“The party told you to reject the evidence of your eyes and ears. It was their final, most essential command.”
Needless to say, “doublethink,” along with Orwell’s description of “newspeak,” gave rise to the modern term “doublespeak” defined by Merriam-Webster as “language used to deceive usually through concealment or misrepresentation of truth.”
To learn more about how doublespeak and the illusory truth effect is exploited in modern politics, from Russia's "firehose of falsehood" to President Trump's "alternative facts," please continue reading "Illusory Truth, Lies, & Political Propaganda: Part 2."
1. Hasher L, Goldstein D, Topping T. Frequency and the conference of referential validity. Journal of Verbal Learning and Verbal Behavior 1977; 16:107-112.
2. Reber R, Schwarz N. Effects of perceptual fluency on judgments of truth. Consciousness and Cognition: An International Journal 1999; 8:338-342.
3. McGlone MS, Tofighbakhsh J. Birds of a feather flock conjointly (?): Rhyme as reason in aphorisms. Psychological Science 2000; 11:424-428.
4. Dechene A, Stahl C, Hansen J, Wanke M. The truth about the truth: a meta-analytic review of the truth effect. Personality and Social Psychology Review 2919; 14:238-257.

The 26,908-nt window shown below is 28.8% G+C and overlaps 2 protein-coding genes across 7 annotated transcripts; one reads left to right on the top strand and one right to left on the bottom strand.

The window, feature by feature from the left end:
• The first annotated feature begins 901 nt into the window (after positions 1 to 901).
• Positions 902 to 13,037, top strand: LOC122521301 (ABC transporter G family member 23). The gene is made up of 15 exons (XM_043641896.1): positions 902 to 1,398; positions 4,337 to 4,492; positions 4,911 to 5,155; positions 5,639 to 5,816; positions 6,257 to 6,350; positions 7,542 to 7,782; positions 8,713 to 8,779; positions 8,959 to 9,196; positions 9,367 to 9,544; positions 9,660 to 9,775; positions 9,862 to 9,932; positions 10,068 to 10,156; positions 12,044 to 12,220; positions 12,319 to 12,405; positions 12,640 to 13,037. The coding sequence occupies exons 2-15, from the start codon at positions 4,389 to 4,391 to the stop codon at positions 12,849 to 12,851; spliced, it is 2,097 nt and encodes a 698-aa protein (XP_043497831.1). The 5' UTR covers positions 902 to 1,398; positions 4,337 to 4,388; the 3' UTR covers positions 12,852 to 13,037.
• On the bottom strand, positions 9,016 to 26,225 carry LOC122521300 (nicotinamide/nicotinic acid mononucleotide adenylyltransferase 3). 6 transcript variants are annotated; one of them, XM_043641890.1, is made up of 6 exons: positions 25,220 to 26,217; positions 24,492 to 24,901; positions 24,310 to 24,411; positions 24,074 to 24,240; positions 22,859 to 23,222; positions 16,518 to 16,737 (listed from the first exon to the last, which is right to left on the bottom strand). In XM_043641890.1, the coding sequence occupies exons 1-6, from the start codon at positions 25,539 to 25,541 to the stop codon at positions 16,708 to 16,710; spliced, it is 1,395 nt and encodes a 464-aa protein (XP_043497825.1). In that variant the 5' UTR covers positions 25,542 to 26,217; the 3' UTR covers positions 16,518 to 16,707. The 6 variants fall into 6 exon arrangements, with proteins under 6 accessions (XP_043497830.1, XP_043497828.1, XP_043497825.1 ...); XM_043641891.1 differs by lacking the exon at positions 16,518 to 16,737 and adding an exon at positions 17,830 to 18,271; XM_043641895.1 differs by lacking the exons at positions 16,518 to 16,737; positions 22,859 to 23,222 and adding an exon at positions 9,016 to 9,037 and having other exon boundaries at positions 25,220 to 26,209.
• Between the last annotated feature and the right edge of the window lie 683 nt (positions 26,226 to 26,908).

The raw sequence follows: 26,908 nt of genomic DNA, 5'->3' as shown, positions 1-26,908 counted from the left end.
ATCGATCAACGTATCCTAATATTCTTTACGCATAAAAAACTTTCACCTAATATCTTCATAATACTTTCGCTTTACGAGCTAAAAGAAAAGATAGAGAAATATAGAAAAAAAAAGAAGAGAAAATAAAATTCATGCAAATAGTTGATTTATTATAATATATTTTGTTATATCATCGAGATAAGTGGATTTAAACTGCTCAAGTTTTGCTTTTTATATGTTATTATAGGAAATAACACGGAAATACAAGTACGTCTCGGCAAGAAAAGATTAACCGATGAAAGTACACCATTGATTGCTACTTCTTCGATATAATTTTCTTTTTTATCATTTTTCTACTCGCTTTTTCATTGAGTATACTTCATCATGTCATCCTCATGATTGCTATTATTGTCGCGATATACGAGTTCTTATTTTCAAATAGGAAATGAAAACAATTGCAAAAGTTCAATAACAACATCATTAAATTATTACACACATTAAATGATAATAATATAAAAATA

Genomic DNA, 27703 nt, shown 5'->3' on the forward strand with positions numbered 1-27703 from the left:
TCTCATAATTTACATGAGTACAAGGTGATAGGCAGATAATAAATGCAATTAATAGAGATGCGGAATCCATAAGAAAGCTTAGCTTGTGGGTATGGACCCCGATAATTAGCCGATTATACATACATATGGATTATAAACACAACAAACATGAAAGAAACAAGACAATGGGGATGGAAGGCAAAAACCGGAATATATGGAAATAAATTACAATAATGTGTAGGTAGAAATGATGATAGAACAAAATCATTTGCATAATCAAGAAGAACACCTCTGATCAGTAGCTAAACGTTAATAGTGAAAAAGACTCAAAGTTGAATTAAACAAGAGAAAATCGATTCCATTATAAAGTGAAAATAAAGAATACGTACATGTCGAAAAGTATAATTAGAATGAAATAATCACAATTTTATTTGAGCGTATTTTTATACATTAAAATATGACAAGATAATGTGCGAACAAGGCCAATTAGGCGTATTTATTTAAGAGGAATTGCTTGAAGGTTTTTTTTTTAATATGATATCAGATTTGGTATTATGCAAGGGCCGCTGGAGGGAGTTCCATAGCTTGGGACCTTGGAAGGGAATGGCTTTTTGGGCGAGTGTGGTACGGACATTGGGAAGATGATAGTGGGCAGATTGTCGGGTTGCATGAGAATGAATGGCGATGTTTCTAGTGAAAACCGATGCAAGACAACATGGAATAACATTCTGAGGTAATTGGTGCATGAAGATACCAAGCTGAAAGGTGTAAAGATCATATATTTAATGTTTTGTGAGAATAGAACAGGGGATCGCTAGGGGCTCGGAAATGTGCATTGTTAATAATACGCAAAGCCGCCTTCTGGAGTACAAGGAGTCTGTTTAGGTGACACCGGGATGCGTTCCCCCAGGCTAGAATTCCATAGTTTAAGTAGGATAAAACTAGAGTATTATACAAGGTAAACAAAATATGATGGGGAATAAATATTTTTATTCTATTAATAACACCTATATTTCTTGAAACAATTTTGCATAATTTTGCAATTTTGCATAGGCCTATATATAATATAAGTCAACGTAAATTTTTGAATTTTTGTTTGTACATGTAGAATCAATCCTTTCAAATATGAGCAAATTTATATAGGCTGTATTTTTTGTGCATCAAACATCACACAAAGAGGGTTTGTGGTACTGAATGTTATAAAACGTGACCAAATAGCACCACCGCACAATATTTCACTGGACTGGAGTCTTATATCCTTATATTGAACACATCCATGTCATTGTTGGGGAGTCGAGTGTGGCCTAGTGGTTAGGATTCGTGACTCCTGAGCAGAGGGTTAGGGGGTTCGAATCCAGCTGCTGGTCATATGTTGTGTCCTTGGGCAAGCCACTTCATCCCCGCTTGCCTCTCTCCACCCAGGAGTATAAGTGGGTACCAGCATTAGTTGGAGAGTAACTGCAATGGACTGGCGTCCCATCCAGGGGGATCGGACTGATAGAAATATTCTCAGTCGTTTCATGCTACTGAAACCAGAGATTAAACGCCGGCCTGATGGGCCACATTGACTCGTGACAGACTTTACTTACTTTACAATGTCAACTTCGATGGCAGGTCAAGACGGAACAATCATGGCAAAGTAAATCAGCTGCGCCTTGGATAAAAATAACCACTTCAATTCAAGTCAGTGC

5. Arkes HR, Hackett C, Boehm L. The generality of the relation between familiarity and judged validity. Journal of Behavioral Decision Making 1989; 2:81-94.
6. Wegner DM, Wenzlaff R, Kerker RM, Beattie AE. Incrimination through innuendo: can media questions become public answers? Journal of Personality and Social Psychology 1981; 40:5:822-832.
7. Fazio LK, Brashier NM, Payne BK, Marsh EJ. Knowledge does not protect against illusory truth. Journal of Experimental Psychology: General 2015; 144:993-1002.
8. Pennycook G, Cannon TD, Rand DG. Prior exposure increases perceived accuracy of fake news. Journal of Experimental Psychology: General 2018; 147:1865-1880.